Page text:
I used to teach in my business planning class that ideas are a dime a dozen; everyone’s idea is the best thing to come along but, unfortunately, those ideas go to the graveyard with the person because he or she never moves to the action required to bring the idea to fruition. Economic freedom takes work and it takes sacrifice, as Bev Smith said on her show one evening as she interviewed a young rising star named Marcus Jackson, from Philadelphia.Marcus Jackson

Jackson heads the State of Pennsylvania contingent of the One Million Conscious Black Voters and Contributors (OMCBV&C), and he spoke eloquently, coherently, and practically about the need for Black folks to consider their individual contribution to our quest for political and economic empowerment. Bev Smith was obviously taken by the young man as she offered her response by first agreeing with Jackson’s contentions and then by telling her audience that his is the example they should emulate. She said, yes, it’s hard work, it does require sacrifice even to the extent of not getting paid for your time, but if we are ever going to end up where we say we need to be in this nation, those sacrifices must be made—on an individual basis on behalf of the collective. Right on, Bev Smith!
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Marcus Jackson, 31 years of age, and others in his age group within the OMCBV&C, are leading the way to true empowerment, uncompromising in their political and economic positions, and willing to go that extra mile and spend that extra dollar toward that end. They proudly declare “I am one of the million!” and they understand the work they must do and the sacrifices they must make for our people, just as 32 year-old David Walker, 36 year-old Malcolm X, 33 year-old MLK, and 30 year-old Marcus Garvey did, as he set out for the U.S. to meet with Booker T. Washington and take up the economic empowerment mantle.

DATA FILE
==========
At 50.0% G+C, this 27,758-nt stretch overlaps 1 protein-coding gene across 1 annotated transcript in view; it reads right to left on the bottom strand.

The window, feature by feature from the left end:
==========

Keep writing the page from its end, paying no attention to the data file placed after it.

The “U” in the solutions most of us speak about is the key to our advancement, to achieving our goals, and empowering ourselves. It all begins with “U.” The OMCBV&C, with members in 31 states, is the key organizational movement that is doing the work necessary to move us beyond the problems and closer to impactful life-changing solutions. It’s not yet at the one million mark, so there is still room for “U.”
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Go to www.iamoneofthemillion.com and read the information; if “U” find something “U” like, sign up and add your “U” to the solutions to our problems.